A native of Camden, Bibs married Henley Hurt the summer after she earned a Bachelor of Arts degree in history from Converse College. They lived in Charleston and Denver before moving to Columbia in 1970. Henley served as Chief of Medicine at Fort Jackson Army Hospital for two years and then set up his medical practice in 1972. They have two daughters and six grandchildren, three of whom are lucky enough to live near their grandparents in Columbia.
Forever the student, Bibs received a Master of Arts degree from USC and finished the Clemson Extension Master Gardener program in the 1990s. She also continued to take classes at Midlands Tech in landscape design and at Riverbanks Garden in horticulture under former Director Jim Martin. She served as president of the Columbia Garden Club and has been an active member for 40 years. She also served on the board of trustees of the Columbia Museum of Art for 10 years as well as on the City of Columbia’s Design Development Review board. She volunteers for various community service opportunities, although she is most passionate about her involvement with First Presbyterian Church. Bibs enjoys her small library of gardening books and design that she has collected over the years as well attending gardening seminars.
When did you first become interested in gardening?
It was a natural thing … I am just attracted to plants and really can’t remember a time when I didn’t love them. My first opportunity to have my own garden was in a small window box at our apartment in Charleston when Henley was in school. I remember I was so proud of myself when I completed one straight row of little marigolds with one yellow bloom each with another straight row of annual red salvia behind it. I think back and realize I have come a long way. But I love to learn, read and take classes, thus gardening provides a wonderful challenge. I want to never stop learning.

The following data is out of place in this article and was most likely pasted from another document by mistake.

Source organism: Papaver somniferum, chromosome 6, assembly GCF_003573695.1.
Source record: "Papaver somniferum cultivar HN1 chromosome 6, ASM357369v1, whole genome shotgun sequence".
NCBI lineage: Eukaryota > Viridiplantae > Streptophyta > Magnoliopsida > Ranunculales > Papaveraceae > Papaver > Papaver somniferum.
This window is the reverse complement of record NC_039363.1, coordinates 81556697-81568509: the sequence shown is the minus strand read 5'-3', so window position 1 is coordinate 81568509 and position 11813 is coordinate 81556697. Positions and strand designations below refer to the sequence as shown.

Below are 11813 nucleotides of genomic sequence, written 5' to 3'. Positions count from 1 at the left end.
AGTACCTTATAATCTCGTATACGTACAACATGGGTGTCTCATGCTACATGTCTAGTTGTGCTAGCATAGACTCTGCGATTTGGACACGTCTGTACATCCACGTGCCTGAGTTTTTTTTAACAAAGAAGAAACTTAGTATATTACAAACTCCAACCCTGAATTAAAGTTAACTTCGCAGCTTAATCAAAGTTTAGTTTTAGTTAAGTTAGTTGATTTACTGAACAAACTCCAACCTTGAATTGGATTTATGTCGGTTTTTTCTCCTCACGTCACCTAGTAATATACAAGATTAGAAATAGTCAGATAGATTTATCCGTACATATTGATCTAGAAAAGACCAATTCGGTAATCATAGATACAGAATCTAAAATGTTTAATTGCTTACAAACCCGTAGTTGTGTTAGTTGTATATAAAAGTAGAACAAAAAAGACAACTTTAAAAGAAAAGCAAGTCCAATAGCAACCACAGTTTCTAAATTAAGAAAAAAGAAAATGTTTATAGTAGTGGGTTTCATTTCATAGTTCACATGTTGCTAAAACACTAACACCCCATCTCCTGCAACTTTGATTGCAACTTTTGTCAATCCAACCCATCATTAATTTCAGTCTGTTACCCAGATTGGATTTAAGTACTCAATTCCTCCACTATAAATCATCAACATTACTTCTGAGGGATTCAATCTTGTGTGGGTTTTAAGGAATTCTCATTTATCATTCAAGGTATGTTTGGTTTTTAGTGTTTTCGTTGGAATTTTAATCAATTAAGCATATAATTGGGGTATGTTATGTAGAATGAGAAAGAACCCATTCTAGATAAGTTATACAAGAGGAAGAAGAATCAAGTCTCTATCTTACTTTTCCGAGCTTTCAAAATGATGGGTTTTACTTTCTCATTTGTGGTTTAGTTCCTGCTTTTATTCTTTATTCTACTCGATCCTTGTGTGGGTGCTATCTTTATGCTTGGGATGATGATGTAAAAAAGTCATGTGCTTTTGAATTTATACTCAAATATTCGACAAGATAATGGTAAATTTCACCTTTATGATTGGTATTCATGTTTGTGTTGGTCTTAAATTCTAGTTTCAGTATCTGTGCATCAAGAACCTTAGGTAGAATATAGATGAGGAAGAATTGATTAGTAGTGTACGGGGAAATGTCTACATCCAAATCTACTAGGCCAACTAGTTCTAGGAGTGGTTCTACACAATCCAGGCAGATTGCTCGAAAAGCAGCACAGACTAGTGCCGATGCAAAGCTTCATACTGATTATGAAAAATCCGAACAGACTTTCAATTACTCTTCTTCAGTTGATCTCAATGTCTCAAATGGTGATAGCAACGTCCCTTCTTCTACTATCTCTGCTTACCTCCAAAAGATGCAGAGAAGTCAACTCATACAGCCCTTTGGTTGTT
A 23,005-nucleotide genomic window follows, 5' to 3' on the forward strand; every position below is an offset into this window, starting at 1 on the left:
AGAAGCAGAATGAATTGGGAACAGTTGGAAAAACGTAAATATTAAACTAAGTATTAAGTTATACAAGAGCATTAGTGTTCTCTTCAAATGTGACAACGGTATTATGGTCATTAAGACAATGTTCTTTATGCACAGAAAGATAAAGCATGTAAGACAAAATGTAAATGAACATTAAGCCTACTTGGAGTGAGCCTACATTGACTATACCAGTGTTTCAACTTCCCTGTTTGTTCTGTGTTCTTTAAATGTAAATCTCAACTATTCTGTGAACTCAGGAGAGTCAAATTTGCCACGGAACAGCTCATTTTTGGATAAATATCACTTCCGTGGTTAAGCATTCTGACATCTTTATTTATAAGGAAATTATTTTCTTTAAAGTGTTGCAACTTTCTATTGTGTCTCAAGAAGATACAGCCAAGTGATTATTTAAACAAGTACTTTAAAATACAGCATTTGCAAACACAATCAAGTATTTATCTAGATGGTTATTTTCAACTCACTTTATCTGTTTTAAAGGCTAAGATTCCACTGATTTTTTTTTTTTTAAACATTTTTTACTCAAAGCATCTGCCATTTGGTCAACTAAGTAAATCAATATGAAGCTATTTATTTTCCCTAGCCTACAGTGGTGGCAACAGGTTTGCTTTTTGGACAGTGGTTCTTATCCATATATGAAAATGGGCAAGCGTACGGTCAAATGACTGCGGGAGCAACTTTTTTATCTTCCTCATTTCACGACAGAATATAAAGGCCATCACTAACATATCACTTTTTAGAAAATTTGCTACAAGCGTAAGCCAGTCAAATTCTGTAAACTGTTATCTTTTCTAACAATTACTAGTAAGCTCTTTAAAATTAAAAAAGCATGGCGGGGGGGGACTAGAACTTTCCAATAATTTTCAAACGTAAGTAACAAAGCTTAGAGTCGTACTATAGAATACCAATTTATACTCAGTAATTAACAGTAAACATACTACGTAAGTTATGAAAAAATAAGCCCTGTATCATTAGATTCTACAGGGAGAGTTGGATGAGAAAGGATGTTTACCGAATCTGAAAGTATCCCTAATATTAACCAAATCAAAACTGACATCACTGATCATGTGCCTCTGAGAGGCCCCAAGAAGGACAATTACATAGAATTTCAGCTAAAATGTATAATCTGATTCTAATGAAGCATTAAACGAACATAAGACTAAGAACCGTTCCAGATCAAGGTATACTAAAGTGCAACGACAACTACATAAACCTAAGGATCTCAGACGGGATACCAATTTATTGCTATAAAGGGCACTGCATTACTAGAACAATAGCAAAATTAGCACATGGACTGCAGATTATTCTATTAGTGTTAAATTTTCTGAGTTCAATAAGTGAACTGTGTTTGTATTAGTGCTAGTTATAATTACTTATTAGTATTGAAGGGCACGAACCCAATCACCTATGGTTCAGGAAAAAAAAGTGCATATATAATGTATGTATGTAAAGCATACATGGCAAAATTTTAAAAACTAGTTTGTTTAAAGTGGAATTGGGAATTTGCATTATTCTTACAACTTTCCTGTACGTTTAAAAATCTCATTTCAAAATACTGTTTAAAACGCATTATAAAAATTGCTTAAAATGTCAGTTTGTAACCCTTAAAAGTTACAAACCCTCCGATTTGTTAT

When did you start this garden?
We started our present garden in the mid-1970s when we bought our house here in Columbia, and our approach to gardening was haphazard to say the least. In the spring we went to a garden center and bought what we thought was pretty with no plan at all. Big changes came with Hurricane Hugo in 1989 — our back garden was totally destroyed. We then hired a design team from Madison, Ga. to draw a complete plan for a new garden, and our instructions were that we wanted as many flowering plants as possible. The plan came with more than 500 specified, most of which were unfamiliar to us.
Over one whole summer we drew the bed lines, tilled, amended the soil and installed the plant material. As the years went by, some plants died. Some we didn’t like and replanted with ones we learned about. Completing the Clemson Extension Master Gardener program was very helpful, and I collected gardening books and attended lectures and seminars on various gardening topics. The classes with Jim Martin, originator of Riverbanks Garden, were also quite enlightening. The garden still changes each year as we change, add and eliminate plants.
What is the biggest change your garden has undergone?
A major change came when our house burned in 2002. Fred Gant, a family friend who owns Hay Hill, came by and offered to dig up and “babysit” what he could after the fire. He put them in pots, and they were on their own for two years in a field while we rebuilt our house. During that period, there was no irrigation and very little attention was given to what was left on the property. Our new house was completed in 2004, and Hay Hill returned our plants and replanted them for us. Some plants weathered the storm and its aftermath fairly well, and many of these plants are still in our garden and are thriving. It was then that we decided that we should have fewer perennials and more woody shrubs, especially hydrangeas and Japanese maples. Our new garden is quite different from the old one. Each plant has something to offer at different times of the year. We have planted hundreds of daffodil bulbs, and I am thrilled every spring when they bloom.